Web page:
December 1st, 2012
11:01 am

And if you receive information by email, you’re responsible for it. This can scale out to about 20 different things. It is mind boggling the amount of “extras” being placed upon teachers. It is completely crazy, like you’ve got one job teaching the kids (and have to product your own resources to do so) and another job placating the bosses who are not even troubled to acknowledge the work you do. And if you do one thing right and a parent complains, the bosses glare at you. There is a 90% emphasis on being politically “smooth” and following the outside directives. The most successful bosses are spineless and on the hot wire to implement the directives. The only thing they are interested in is their own personal survival first, and secondly to groom a workforce who can fit the pieces of the puzzle they are managing.

10:10 am

December 1st, 2012
11:10 am

@Private Citizen:

Don’t fudge the facts, please. Teachers get two months off for summer and another month off when Xmas, spring break and others unique to education are factored in.

Fifteen hour work days? Working weekends? No vacation money? Are you being flippant—or just ridiculous? The many thousands of qualified applicants who will flock to apply for those vacant teaching positions already know the answer.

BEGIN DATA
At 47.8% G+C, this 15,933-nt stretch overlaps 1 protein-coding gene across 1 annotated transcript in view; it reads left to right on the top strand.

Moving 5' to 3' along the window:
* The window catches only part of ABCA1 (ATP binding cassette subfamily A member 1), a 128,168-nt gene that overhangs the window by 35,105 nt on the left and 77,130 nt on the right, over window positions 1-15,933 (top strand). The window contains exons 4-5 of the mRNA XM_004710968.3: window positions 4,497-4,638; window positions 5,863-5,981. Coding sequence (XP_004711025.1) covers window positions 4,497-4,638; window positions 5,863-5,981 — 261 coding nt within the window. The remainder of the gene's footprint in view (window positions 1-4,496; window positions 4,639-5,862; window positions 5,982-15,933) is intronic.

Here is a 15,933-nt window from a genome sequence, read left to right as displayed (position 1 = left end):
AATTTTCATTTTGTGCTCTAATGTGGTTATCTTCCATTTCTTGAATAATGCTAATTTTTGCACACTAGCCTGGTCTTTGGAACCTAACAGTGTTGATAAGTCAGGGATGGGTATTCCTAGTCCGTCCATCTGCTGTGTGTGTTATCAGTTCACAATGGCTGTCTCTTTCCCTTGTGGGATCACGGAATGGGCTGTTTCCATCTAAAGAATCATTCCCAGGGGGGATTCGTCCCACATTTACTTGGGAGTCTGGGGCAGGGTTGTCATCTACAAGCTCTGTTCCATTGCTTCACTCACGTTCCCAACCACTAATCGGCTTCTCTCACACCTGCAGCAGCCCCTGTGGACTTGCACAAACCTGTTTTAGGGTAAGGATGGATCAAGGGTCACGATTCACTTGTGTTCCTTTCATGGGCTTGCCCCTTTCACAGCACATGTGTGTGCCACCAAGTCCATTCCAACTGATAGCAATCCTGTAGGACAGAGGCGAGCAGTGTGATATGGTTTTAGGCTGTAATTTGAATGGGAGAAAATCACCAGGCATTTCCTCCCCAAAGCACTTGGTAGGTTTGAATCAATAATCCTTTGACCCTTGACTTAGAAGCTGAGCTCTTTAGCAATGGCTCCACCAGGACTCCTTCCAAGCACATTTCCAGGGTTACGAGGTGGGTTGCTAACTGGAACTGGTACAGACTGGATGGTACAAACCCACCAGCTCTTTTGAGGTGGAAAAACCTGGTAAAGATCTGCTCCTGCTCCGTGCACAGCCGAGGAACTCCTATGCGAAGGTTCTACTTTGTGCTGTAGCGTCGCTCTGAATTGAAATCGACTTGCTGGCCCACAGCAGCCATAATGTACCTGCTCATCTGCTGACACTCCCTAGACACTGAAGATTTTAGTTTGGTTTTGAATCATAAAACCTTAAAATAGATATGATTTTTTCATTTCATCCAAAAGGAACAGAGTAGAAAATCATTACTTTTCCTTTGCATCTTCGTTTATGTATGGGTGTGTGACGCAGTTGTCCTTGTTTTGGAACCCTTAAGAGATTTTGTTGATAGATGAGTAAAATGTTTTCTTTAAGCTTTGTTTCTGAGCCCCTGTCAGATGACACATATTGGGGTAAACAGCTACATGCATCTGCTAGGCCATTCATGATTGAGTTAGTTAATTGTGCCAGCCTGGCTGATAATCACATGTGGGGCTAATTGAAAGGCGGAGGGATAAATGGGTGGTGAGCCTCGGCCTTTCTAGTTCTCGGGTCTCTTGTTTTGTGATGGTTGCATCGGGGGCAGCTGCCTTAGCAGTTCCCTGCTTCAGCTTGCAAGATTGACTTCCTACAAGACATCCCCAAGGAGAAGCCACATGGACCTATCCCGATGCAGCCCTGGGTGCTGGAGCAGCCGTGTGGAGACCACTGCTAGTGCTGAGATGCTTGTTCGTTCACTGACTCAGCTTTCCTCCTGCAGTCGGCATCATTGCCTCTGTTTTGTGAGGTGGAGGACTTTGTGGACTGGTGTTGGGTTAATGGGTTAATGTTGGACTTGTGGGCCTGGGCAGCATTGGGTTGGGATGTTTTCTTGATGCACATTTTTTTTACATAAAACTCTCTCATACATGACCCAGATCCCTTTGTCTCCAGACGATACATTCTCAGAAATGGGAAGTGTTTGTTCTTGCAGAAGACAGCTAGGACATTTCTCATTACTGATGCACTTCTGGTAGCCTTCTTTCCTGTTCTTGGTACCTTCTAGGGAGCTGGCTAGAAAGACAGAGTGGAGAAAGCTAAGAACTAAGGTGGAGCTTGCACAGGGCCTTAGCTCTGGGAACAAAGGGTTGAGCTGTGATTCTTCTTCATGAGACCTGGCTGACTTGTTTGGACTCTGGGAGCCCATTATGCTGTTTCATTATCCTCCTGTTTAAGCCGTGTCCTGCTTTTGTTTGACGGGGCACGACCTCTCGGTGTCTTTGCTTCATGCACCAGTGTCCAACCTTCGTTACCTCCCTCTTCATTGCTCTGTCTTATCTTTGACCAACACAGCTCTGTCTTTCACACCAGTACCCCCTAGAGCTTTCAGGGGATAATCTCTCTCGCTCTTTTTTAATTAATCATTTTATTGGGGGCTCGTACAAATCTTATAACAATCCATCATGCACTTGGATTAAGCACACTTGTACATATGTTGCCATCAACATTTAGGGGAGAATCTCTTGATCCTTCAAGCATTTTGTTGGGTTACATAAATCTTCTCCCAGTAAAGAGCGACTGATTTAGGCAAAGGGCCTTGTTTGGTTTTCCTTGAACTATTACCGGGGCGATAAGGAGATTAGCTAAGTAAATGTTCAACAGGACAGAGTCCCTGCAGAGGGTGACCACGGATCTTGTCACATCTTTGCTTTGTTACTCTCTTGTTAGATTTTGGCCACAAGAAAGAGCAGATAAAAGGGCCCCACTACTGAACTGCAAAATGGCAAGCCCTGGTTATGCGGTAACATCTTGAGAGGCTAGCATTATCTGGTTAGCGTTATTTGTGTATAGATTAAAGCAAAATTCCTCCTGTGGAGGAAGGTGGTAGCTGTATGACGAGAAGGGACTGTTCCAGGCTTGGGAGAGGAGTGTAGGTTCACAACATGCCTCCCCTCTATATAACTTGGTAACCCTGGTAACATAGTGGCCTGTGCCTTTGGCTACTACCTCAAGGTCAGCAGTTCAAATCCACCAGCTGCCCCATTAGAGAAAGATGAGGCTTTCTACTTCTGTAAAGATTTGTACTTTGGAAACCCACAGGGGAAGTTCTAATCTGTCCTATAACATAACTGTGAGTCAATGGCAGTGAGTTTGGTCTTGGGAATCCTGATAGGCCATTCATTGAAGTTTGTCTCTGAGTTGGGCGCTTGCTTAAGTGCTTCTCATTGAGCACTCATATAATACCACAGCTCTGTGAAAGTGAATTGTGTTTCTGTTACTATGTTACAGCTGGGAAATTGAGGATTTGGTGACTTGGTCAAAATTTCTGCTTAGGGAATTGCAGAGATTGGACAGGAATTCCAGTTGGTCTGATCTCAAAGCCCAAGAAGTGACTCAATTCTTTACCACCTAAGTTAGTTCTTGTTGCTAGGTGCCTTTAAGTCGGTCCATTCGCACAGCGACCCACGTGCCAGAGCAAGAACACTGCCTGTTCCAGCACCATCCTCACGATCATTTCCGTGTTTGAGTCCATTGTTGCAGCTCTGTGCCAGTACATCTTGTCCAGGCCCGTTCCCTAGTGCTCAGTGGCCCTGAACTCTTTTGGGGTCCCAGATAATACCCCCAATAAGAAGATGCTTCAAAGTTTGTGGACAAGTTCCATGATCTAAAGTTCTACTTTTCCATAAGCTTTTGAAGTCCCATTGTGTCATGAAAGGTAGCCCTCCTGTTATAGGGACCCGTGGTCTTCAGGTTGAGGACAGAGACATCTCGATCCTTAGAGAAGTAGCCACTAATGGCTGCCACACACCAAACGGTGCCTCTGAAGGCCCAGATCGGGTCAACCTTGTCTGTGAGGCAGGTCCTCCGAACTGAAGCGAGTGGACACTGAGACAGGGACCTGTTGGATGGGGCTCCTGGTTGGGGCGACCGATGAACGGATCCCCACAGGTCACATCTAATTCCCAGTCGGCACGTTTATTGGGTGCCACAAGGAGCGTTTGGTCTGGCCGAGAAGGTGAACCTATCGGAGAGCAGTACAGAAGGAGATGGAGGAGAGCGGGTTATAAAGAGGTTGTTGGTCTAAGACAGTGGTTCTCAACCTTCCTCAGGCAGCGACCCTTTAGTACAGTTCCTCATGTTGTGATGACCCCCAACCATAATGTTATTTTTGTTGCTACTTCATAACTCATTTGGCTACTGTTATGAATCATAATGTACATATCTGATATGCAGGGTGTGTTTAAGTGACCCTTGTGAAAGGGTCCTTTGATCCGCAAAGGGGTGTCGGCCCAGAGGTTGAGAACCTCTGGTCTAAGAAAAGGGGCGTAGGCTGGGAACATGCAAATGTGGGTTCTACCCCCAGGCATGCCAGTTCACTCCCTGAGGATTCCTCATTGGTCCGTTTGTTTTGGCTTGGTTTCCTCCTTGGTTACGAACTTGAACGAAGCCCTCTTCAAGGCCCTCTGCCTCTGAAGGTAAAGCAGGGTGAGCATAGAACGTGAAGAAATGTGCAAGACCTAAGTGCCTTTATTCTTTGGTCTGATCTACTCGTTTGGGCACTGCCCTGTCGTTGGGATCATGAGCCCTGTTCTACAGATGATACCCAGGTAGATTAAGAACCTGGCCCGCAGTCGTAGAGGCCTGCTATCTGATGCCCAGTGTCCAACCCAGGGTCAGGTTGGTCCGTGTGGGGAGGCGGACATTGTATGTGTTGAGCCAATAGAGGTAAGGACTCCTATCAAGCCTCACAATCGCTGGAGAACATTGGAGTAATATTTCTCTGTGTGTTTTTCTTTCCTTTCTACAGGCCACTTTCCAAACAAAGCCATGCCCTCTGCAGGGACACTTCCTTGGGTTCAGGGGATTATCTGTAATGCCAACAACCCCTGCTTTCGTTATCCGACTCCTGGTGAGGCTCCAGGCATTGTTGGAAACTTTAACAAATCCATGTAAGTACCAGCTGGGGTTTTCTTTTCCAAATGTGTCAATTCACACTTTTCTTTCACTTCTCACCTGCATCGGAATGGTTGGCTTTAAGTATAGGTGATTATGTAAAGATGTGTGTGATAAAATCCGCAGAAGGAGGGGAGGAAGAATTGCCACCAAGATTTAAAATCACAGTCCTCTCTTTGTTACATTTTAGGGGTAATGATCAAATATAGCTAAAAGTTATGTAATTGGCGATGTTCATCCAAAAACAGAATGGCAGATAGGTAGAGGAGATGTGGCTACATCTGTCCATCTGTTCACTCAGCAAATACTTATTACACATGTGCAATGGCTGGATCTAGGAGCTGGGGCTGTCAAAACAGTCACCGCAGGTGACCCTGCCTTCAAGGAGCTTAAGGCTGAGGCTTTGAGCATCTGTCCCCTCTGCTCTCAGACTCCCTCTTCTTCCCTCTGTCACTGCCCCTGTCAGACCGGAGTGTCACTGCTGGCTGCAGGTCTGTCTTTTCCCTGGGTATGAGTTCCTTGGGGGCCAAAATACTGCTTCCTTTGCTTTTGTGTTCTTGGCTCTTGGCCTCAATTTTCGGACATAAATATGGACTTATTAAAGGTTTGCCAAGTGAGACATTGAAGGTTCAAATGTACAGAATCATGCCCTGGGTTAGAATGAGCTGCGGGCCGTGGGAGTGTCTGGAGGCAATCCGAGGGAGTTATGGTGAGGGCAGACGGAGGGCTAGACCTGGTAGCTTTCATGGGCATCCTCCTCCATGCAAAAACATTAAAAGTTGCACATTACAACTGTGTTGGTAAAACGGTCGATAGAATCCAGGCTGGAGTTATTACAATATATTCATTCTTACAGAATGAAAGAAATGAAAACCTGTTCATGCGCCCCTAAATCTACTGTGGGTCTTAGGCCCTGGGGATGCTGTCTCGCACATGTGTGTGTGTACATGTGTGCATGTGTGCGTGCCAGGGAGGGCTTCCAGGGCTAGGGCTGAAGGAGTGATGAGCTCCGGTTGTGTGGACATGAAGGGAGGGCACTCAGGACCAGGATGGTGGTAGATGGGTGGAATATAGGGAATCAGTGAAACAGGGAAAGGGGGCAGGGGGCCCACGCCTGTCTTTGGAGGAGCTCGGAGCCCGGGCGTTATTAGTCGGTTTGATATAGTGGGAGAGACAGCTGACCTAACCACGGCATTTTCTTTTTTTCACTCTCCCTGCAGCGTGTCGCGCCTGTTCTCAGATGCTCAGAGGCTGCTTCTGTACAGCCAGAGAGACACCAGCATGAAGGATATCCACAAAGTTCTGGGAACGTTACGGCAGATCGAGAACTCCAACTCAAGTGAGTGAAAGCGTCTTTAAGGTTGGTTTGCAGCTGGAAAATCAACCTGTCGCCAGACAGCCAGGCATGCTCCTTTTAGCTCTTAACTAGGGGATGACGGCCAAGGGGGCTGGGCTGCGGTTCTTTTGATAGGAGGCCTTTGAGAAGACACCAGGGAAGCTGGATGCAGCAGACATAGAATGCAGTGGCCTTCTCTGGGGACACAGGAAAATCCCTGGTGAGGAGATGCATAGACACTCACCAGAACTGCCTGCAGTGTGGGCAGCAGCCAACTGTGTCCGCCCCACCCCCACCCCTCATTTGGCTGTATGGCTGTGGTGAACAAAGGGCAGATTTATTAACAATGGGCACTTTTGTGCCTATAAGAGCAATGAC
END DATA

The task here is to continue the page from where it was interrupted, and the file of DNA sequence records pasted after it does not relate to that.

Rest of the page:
Shark Punch!

December 1st, 2012
11:18 am

@ Private Citizen

I’m well aware that what you’re saying about teaching is true (I’m at a university, so my life is a little bit easier than described), but it irks me to read things like the latter half of your 10:46 posts. If there’s going to be any hope of understanding and change, ultralibs like yourself need to leave the other issues at the door. The anti-education conservatives already hate us enough without the extra left-wing baggage.

Shark Punch!

December 1st, 2012
11:20 am

@ 10:10: Typical ignorant response. Why don’t you spend some time with a teacher over their so-called “vacation” and see how that changes your tune?

TechEd

December 1st, 2012
11:25 am

“For the children.” HA! When was the last time the state of Georgia did anything for the children? “For the children” is just a marketing spoonful of sugar used to make it easier for the electorate swallow distasteful policies that in the long (and often short) run do NOTHING to support education.

The only people who truly know the meaning of ‘for the children’ are the teachers who have to sacrifice their own time and money to help their students learn the skills they need because the state keeps cutting their budgets.

Good for those educators who were eligible to retire early and did so. As others have noted, there comes a time when one has to put oneself first. If we’ve learned anything as educators in the state of Georgia, we’ve learned that GA has neither our—nor our students’—best interests in mind.